The Reuters global sports blog
There were major upsets, epic matches, and conspiracy theories. The biggest upset in over a decade happened in the second round of the men’s singles when Rafa Nadal, many people’s pick for the championship, lost to the unheralded Lukas Rosol of the Czech Republic.
Rosol played old-fashioned grass court tennis to beat Rafa in five sets. Rosol played the match of his life and everybody was getting very excited by the Czech player. In the tennis community it was considered a one-off and everyone predicted Rosol to lose in the next round which he did. This result could go down as the biggest shock ever at Wimbledon due to Rafa’s form coming into the championships and also because the top four never lose before the quarter-finals on a worst case scenario.
This loss will hurt Nadal, but I expect him to bounce back and get a medal at the Olympics at Wimbledon this summer. With Nadal going out in the second round, everyone now believes Andy Murray will make his first Wimbledon final. Murray made it through to the second week but had a lot of things go his way in week one.
This year’s French Open was all about making history and breaking records. Roger Federer broke Jimmy Connors’ previous record of most Grand Slam match wins, which was 233 wins. Federer broke Connors’ record when he won his 2nd round match and will continue to extend this record.
Novak Djokovic was trying to be the first man in The Open era to hold all four majors at the same time and win his first French Open title; the last man to do this was the great Rod Laver in 1969.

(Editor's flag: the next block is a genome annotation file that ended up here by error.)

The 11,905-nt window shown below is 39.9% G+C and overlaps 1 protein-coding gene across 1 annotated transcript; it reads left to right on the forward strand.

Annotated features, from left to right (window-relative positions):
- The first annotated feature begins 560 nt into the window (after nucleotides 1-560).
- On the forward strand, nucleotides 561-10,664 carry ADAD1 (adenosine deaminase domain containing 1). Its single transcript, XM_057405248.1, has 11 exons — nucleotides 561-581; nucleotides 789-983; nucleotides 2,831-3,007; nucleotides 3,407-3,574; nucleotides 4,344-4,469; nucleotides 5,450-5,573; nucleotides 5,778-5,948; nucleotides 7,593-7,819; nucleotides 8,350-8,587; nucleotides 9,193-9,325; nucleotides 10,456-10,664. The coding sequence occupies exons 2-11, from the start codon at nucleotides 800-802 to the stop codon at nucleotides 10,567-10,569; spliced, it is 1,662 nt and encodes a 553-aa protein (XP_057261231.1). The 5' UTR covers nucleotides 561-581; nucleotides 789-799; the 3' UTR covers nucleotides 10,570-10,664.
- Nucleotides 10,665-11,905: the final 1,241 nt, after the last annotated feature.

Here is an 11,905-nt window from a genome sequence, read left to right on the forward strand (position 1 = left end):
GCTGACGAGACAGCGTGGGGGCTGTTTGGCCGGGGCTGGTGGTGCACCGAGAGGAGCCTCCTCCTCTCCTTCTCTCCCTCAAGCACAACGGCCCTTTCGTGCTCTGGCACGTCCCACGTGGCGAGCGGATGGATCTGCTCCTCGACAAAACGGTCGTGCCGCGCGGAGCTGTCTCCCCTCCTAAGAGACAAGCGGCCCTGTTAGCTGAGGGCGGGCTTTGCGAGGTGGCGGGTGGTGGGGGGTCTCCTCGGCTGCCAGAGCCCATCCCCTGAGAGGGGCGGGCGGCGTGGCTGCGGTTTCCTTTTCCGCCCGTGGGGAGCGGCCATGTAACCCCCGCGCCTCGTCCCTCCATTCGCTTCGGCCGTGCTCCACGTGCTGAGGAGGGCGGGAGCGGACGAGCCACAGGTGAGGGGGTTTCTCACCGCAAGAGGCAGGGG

The Monte Carlo Master Series is a good indicator for who is in good clay court form early during the run up to the French Open. Rafael Nadal has won this event the last 7 years in a row, which has never happened before on the ATP Tour.
This year it looked like his streak could come to an end because World Number 1 Novak Djokovic, who missed last year’s event, was in the draw. The only player missing in the top 4 was Roger Federer who needed a little break this week.
By Martyn Herman
Andy Roddick on Friday insisted that tennis players must adopt “one voice” to push through changes to the ATP Tour but that may not be as easy as it seems despite the general feeling of solidarity.
Pity Brad Drewett, the new chief executive of the men’s Tour, who has the job of trying to keep everyone happy, grand slam champions, journeymen, tournament organisers, sponsors and TV.
Djokovic even took a shining to the hallowed Wimbledon turf, describing his post-win snack as “well kept”, but in all seriousness the Serb is winning fans left right and centre and on Monday will be confirmed as world number one for the first time.
The Williams sisters found the going tough and their so far impressive comebacks hit the buffers, while women’s number one Caroline Wozniacki’s route to a first grand slam title also came unstuck, but in the men’s draw there were no real dramas as the top four all hit their straps and made the quarters.
My first visit to the French Open has so far been an eye-opener and not just because of Rafa Nadal’s first round struggles.
I’ve been to Wimbledon and all I remember is vast queues and too many people in a small area. I expected Roland Garros to be similar given it is the smallest grand slam venue but so far there have been no problems in that regard.
Novak Djokovic’s 26-match hot streak dating back to the end of last year when he helped Serbia win the Davis Cup shows no sign of cooling and even Europe’s slow red dirt will hold no fears for the 23-year-old Serb this year.
Djokovic is certainly no rookie on clay, as his 2008 Rome title underlined, but whereas Rafael Nadal usually chomps his way past rival after rival, Djokovic finds the surface takes a little of the sting out of his game.
Rafa Nadal beat Novak Djokovic in four sets to win the U.S. Open title for the first time and complete the career grand slam, only the seventh man to do it. Here’s how it happened.